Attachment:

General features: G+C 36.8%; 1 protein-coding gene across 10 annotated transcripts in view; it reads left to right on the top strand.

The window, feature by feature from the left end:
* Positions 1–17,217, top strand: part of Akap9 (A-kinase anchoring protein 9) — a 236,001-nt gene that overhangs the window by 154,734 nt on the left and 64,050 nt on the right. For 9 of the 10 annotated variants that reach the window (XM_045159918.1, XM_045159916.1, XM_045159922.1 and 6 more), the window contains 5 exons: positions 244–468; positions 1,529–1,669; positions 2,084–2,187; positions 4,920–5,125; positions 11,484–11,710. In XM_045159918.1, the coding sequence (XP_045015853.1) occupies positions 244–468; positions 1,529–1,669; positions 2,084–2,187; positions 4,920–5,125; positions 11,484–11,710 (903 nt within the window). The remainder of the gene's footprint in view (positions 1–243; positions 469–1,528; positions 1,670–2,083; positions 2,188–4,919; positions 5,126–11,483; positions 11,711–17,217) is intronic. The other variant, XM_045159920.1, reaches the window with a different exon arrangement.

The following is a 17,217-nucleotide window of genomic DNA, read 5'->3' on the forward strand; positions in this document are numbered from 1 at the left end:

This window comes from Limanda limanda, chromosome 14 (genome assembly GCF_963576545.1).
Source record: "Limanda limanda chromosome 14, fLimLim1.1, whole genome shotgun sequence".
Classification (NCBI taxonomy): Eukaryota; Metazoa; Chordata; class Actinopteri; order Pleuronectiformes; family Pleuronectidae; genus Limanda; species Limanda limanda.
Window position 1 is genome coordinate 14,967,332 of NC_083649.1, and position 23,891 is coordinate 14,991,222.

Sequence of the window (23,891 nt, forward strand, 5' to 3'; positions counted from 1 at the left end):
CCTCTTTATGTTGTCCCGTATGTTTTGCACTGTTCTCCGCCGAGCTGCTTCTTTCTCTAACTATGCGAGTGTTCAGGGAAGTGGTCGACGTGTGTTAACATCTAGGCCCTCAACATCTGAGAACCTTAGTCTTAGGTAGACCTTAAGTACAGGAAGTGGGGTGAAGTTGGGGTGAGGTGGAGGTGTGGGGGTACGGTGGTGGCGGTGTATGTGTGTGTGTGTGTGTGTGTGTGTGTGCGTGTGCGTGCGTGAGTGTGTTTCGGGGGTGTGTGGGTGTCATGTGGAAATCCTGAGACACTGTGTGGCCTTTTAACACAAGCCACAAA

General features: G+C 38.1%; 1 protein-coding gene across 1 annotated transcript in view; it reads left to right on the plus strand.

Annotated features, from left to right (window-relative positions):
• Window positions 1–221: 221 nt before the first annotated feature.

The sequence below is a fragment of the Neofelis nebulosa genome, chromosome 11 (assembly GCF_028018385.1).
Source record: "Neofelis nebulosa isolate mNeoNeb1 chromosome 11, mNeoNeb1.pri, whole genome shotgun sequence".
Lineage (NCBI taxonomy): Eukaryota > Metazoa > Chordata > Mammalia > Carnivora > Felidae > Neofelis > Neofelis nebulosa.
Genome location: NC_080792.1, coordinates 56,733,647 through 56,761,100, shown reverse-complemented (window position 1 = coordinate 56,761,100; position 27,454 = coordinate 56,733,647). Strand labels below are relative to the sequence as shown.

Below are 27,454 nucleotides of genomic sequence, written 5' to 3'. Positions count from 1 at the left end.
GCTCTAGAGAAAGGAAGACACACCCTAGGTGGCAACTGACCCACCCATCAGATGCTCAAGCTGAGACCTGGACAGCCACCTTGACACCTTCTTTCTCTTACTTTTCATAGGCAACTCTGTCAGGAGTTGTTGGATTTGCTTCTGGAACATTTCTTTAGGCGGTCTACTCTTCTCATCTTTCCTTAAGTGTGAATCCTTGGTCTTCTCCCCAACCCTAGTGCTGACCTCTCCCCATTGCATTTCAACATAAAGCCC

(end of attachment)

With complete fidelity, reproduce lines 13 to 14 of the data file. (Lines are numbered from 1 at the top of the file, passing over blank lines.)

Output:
• Window positions 1–221: 221 nt before the first annotated feature.

The sequence below is a fragment of the Neofelis nebulosa genome, chromosome 11 (assembly GCF_028018385.1).